Sure, Halloween is only one night—but that doesnt mean you have to wait until October 31st to get into the spooky spirit. Thanks to Freeforms 31 Nights of Halloween, you can watch your favorite spooky movies every single night leading up to Halloween. Starting on Oct. 1, youll be able to indulge in classics like The Nightmare Before Christmas, Ghostbusters, Adams Family Values, Hocus Pocus, and many more.
Fall doesnt always have to be about watching trees—you can also paint them. If inspiration strikes, check out Bob Ross The Joy of Painting series on IMDBTV. Spend a little (or a lot) of time learning how to turn dabs of paint into mountaintops, lakes, and happy little trees.
Head to Stowe, Vermont, at the end of September to attend the annual Pumpkin Chuckin Festival, an event that centers around using a trebuchet (a massive catapult-like machine) to launch pumpkins as far as possible. The event was named the Best Fall Festival of 2019 by a panel of experts and readers at USA Today.
Fall is the season for everything spooky—and that includes gloriously gory zombie walks, which feature participants who dress up like the living dead and roam around town just like they do on The Walking Dead. The largest gathering of zombies ever included 15,458 folks and took place in Minneapolis on October 11, 2014.
If you cant make it to Munich for the original event, then you might want to head to the second largest Oktoberfest in the world, which takes place in Kitchener, Ontario. The city is about an hour outside of Toronto and was once called Berlin, thanks to its rich German history. Nowadays, Kitchener still honors its past by holding an annual Oktoberfest, which hosts some 700,000 visitors who consume more than 50,000 sausages and 25,000 pretzels each year.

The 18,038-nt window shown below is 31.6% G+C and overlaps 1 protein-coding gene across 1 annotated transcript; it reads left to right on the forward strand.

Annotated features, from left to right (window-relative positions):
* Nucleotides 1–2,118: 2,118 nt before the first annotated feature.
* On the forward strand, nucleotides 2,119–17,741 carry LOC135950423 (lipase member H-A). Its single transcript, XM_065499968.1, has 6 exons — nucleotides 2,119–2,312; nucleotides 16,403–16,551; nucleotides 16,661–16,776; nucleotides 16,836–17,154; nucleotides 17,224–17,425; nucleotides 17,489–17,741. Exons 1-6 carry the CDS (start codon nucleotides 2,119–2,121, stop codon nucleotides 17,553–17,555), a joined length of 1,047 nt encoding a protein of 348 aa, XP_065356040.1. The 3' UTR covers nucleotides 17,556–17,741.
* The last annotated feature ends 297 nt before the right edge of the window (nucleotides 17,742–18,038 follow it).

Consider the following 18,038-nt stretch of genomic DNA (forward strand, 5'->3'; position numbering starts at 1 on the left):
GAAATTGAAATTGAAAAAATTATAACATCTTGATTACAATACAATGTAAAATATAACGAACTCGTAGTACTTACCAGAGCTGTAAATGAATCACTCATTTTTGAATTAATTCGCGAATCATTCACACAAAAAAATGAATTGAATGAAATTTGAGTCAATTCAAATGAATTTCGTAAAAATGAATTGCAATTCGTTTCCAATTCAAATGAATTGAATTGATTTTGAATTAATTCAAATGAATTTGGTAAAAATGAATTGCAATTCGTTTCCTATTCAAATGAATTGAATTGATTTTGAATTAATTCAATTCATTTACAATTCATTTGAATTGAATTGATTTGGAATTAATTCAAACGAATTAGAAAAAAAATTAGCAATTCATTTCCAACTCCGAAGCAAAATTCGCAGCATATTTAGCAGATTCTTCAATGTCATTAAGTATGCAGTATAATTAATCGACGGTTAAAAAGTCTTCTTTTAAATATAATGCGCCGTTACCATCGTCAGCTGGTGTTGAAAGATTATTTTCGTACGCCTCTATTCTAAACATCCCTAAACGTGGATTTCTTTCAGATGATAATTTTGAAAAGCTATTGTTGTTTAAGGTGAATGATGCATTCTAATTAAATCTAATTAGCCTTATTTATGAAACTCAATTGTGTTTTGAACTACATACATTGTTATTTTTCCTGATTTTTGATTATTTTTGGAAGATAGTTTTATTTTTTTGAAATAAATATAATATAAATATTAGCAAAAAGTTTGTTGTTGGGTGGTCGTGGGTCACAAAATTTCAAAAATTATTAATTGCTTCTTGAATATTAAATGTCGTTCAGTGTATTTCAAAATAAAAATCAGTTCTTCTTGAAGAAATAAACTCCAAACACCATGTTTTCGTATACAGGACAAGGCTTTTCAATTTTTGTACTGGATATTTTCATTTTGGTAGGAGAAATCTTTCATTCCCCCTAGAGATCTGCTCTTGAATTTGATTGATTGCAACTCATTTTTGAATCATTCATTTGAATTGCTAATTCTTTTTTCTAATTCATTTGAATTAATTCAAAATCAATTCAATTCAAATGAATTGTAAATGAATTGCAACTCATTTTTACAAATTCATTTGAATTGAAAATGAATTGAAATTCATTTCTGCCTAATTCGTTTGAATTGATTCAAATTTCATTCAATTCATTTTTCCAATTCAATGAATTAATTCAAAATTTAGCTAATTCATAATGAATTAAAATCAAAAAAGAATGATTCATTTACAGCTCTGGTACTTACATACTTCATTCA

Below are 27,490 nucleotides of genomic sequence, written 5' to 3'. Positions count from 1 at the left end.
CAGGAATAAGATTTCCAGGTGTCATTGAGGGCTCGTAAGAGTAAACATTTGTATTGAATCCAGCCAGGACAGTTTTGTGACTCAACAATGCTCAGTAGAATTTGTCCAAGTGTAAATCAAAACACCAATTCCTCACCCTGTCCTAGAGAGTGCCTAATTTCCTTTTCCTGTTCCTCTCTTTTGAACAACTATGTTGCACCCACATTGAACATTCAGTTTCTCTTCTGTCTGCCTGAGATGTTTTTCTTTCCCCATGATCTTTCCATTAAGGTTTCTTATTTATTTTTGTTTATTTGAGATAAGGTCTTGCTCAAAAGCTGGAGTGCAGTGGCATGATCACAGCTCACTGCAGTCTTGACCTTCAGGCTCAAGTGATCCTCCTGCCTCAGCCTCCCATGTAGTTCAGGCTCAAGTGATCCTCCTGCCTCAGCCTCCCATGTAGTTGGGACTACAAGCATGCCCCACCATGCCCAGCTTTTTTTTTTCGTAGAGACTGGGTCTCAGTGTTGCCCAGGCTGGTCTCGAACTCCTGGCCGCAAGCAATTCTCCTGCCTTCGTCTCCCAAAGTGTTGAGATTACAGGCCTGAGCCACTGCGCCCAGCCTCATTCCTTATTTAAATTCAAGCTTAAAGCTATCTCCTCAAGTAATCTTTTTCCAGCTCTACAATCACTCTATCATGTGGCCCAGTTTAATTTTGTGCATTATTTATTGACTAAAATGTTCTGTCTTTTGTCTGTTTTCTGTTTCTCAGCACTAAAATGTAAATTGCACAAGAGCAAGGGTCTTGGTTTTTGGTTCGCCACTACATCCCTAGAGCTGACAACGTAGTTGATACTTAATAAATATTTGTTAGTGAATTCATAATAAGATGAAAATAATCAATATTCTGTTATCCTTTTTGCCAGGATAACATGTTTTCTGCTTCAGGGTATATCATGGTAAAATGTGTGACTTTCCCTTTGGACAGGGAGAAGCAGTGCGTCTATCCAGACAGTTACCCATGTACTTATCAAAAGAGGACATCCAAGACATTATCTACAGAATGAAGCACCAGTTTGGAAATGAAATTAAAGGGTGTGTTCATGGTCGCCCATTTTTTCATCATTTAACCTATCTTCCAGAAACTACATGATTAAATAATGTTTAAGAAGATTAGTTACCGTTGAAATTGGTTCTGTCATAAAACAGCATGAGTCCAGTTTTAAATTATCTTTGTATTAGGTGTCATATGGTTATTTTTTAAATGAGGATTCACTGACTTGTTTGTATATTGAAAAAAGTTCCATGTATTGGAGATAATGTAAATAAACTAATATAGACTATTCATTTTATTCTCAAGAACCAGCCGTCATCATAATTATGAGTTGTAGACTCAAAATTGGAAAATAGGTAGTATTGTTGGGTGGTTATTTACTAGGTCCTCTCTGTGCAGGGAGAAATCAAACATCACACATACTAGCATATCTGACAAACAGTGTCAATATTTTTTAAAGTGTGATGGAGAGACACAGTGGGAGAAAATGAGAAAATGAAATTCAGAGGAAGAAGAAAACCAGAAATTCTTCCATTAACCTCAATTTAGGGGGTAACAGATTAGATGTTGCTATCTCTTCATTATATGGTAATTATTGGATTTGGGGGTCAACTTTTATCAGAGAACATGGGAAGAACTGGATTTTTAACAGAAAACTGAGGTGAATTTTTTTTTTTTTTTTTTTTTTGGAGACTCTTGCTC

The smell of the first rain in the fall is one of the most satisfying scents in the world. Its so special, in fact, theres a specific word for it. According to Merriam-Webster, petrichor is a distinctive, earthy, usually pleasant odor that is associated with rainfall especially when following a warm, dry period and that arises from a combination of volatile plant oils and geosmin released from the soil into the air and by ozone carried by downdrafts. Now you know!
As Merriam Webster also notes, the words fall and autumn can be used interchangeably when talking about the time between summer and winter, although autumn is considered the more formal name. In addition, the expert wordsmiths explain that while both words originated in Britain, fall—which comes from the phrase the fall of the leaves—is used more frequently in American English.
The sound of leaves and trees rustling in the wind is one of the most satisfying noises of the season. And the next time you hear it, youll know it has a name: psithurism, which comes from the Greek word psithuros, meaning whispering (the s is silent).
Fall is a beautiful time to travel—and its also cheap. According to CNN Travel, One of the cheapest times to pack your bags … starts about the same time the final leftovers from Thanksgiving are gobbled up and lasts until just before the airports fill up with Christmas travelers.
Travel Leaders agent Kristy Osborn backs that up, telling the outlet, We always recommend the three weeks after Thanksgiving. The airports are not crowded, the cruise ships are not full of holiday travelers, and there are no hurricanes.